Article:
First, the collective imagination has conditioned us to imagine Black trans elders as always already dead. C. Riley Snorton and Jin Haritaworn (2013: 74) call this phenomenon “trans necropolitics,” an ordering of life and death in which “poor and sexworking people of color . . . only in death . . . come to matter.” Trans necropolitics' productive political extraction of death disciplines us to expect that Black trans elders have not only passed but also left little behind that could be worthy of historical or scholar inquiry—a dangerous and false, but common, mythology.
Second, femme queen, a historically Black and brown subjectivity, both precedes and exceeds transgender womanhood in its current definition. In other words, femme queens fracture the racially homogenized category of transgender; femme queen is not simply a clunky past left behind but evidence of what Terrion L. Williamson (2016: 19) reworks as the “irreducible sociality of Black life.” In other words, femme queen emerges from a transatlantic Black lineage that has always sustained through communal self-making in the face of unimaginable terror. The pioneers of the ballroom scene forged new identities inseparable from their multiple dispossessed diasporic geographies. As gender visionaries in the 1970s and 1980s, femme queens ushered in new social worlds and horizons of how to be trans, not as an individuated becoming but oriented toward building Black deviant social worlds through communities and kinship, exemplified in the formation of the house-structured ballroom scene. Trans womanhood in its current formulation flattens these histories. Black feminists' pivotal interrogations of the explicitly racial limitations of the category womanhood instruct why trans studies has refused to reckon with the untranslatability of femme queen as a category of analysis.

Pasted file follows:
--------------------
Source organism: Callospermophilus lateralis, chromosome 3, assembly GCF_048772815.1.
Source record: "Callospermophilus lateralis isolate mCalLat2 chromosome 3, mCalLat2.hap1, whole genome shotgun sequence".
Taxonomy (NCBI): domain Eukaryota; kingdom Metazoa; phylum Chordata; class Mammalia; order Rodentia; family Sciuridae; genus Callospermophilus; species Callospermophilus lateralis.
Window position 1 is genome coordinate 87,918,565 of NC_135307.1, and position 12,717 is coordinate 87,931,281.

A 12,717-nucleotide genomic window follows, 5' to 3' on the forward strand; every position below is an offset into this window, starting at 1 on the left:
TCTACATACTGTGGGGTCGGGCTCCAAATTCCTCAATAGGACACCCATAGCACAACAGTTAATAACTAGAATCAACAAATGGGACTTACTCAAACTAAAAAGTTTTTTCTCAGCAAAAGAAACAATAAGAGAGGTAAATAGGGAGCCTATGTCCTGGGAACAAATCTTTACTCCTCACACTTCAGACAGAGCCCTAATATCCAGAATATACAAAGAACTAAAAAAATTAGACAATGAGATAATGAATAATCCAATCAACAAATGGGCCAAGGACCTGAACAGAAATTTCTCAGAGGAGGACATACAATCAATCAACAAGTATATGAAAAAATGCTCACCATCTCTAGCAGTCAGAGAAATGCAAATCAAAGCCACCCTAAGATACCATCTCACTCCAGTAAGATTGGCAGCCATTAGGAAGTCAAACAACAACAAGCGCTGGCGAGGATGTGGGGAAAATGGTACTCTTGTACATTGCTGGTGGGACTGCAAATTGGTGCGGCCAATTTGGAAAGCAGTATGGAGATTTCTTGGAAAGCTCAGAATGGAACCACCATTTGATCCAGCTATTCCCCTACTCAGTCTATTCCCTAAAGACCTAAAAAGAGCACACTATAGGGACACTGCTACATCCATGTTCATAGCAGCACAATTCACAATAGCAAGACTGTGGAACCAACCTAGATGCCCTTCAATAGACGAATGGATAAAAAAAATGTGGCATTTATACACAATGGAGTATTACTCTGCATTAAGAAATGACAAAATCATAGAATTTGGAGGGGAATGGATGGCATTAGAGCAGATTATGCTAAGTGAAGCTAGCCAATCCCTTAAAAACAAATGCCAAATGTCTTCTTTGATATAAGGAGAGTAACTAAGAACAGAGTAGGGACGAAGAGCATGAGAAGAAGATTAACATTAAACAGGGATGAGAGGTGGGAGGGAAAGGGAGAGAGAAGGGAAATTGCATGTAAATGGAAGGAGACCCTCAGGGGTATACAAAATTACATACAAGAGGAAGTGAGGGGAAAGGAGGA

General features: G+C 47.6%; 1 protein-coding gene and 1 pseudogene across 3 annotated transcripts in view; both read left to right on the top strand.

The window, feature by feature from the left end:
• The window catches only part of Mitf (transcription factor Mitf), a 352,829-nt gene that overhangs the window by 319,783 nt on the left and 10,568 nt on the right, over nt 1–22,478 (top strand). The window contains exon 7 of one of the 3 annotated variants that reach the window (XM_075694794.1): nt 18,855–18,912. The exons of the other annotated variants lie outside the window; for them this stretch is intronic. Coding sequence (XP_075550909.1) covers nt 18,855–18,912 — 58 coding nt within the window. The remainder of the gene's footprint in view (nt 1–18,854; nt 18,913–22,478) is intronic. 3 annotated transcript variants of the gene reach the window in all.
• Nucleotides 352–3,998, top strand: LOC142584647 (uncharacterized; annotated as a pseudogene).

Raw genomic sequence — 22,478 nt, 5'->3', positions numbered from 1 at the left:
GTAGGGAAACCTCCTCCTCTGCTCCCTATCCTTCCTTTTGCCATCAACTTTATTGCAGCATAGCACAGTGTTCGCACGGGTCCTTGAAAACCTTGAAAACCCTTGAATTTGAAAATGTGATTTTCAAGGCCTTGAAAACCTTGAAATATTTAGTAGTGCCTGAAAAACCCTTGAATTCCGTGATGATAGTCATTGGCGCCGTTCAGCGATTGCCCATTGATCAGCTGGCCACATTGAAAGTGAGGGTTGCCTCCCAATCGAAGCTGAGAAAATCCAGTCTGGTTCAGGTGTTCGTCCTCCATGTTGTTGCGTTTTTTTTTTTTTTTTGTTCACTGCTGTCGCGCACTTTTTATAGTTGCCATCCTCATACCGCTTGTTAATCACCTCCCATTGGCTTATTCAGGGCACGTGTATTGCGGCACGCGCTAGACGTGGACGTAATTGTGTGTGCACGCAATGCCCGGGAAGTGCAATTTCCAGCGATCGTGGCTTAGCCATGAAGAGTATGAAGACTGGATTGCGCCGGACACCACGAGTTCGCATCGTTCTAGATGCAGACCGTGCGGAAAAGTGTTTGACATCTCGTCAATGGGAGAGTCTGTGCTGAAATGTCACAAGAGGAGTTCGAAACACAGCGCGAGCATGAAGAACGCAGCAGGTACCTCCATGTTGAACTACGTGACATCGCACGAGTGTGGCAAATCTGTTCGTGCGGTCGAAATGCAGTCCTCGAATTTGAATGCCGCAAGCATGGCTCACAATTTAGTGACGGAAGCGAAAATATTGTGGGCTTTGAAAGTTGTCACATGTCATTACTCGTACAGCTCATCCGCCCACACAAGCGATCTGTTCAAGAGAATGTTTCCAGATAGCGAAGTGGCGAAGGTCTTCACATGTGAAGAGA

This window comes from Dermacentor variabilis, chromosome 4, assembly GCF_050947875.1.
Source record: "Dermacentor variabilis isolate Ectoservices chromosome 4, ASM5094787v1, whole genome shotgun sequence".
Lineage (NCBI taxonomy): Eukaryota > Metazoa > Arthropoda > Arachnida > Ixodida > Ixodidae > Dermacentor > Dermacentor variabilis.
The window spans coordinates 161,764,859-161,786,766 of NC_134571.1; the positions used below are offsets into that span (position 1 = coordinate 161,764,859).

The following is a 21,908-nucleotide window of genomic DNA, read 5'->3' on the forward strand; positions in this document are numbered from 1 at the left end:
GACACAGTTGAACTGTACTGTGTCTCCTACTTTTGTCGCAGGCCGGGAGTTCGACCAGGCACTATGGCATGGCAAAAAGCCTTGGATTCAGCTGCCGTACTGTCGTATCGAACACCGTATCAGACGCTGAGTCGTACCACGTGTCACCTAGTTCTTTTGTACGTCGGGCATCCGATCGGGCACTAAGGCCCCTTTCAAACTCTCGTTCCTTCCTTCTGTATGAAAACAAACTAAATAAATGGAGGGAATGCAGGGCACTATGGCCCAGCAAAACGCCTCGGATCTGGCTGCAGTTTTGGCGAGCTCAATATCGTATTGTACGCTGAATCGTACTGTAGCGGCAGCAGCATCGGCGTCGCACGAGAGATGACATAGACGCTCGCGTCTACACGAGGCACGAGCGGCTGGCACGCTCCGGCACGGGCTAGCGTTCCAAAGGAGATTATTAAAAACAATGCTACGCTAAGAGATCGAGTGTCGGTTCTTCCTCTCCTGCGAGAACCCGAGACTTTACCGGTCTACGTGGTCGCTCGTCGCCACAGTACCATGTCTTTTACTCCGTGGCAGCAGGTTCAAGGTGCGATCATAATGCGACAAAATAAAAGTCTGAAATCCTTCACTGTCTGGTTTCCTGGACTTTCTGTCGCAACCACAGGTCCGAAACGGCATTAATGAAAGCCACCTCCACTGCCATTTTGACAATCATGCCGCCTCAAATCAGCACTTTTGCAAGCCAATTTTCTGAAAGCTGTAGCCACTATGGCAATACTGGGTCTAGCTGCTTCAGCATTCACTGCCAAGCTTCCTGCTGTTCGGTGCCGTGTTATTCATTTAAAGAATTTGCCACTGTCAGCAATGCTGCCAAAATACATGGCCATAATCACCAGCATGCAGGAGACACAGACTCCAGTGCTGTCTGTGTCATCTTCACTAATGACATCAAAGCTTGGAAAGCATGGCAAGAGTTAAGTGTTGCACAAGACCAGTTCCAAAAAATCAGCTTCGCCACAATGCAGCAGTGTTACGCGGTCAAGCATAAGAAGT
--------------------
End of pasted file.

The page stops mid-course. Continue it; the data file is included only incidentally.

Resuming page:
Black feminisms theoretically reformulate the uniform construction of contemporary trans femininities, opening the horizon in which basic analytical categories are used and referenced in trans studies. Black trans studies depends on what Marshal Kai Green and Treva Ellison (2014: 224) term an “inter-inter disciplinary conversation,” because Black life, sexuality, and gender remain in what Hortense Spillers named the “interstices”—the in-between places, the locations where language falls apart. While Snorton has offered the transitive mood, Black life is “still awaiting our verb” (Spillers  2003: 153). It is my contention that only through engaged and dedicated study of the gender visionaries of the past can Black trans studies construct the necessary grammar to unlock these lexical possibilities.